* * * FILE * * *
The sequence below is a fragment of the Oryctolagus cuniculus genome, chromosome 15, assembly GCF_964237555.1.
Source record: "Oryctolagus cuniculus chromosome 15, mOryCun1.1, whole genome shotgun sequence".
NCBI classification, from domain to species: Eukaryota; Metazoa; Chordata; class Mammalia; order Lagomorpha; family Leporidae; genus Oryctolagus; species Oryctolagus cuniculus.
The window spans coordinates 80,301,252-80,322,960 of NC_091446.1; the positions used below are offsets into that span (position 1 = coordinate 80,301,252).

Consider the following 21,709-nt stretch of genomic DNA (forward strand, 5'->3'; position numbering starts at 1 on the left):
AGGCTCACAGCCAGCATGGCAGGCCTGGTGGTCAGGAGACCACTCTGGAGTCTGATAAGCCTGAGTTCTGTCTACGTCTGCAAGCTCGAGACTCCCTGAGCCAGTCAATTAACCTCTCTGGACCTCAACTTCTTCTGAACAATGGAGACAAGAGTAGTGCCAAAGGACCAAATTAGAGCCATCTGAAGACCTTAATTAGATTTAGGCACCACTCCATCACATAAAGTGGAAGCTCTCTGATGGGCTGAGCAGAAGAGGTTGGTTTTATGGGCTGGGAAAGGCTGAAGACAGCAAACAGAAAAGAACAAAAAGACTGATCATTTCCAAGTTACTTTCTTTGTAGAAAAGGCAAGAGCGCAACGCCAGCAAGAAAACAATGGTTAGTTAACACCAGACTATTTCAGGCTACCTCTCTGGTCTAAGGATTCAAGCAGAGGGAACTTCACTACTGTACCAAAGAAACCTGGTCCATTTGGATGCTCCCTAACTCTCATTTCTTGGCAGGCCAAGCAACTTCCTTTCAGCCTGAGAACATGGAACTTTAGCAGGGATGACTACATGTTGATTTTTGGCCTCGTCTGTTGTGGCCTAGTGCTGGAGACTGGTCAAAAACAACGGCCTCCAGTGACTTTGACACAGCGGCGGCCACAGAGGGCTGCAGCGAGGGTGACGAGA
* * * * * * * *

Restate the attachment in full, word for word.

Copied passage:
The sequence below is a fragment of the Oryctolagus cuniculus genome, chromosome 15, assembly GCF_964237555.1.
Source record: "Oryctolagus cuniculus chromosome 15, mOryCun1.1, whole genome shotgun sequence".
NCBI classification, from domain to species: Eukaryota; Metazoa; Chordata; class Mammalia; order Lagomorpha; family Leporidae; genus Oryctolagus; species Oryctolagus cuniculus.
The window spans coordinates 80,301,252-80,322,960 of NC_091446.1; the positions used below are offsets into that span (position 1 = coordinate 80,301,252).

Consider the following 21,709-nt stretch of genomic DNA (forward strand, 5'->3'; position numbering starts at 1 on the left):
AGGCTCACAGCCAGCATGGCAGGCCTGGTGGTCAGGAGACCACTCTGGAGTCTGATAAGCCTGAGTTCTGTCTACGTCTGCAAGCTCGAGACTCCCTGAGCCAGTCAATTAACCTCTCTGGACCTCAACTTCTTCTGAACAATGGAGACAAGAGTAGTGCCAAAGGACCAAATTAGAGCCATCTGAAGACCTTAATTAGATTTAGGCACCACTCCATCACATAAAGTGGAAGCTCTCTGATGGGCTGAGCAGAAGAGGTTGGTTTTATGGGCTGGGAAAGGCTGAAGACAGCAAACAGAAAAGAACAAAAAGACTGATCATTTCCAAGTTACTTTCTTTGTAGAAAAGGCAAGAGCGCAACGCCAGCAAGAAAACAATGGTTAGTTAACACCAGACTATTTCAGGCTACCTCTCTGGTCTAAGGATTCAAGCAGAGGGAACTTCACTACTGTACCAAAGAAACCTGGTCCATTTGGATGCTCCCTAACTCTCATTTCTTGGCAGGCCAAGCAACTTCCTTTCAGCCTGAGAACATGGAACTTTAGCAGGGATGACTACATGTTGATTTTTGGCCTCGTCTGTTGTGGCCTAGTGCTGGAGACTGGTCAAAAACAACGGCCTCCAGTGACTTTGACACAGCGGCGGCCACAGAGGGCTGCAGCGAGGGTGACGAGA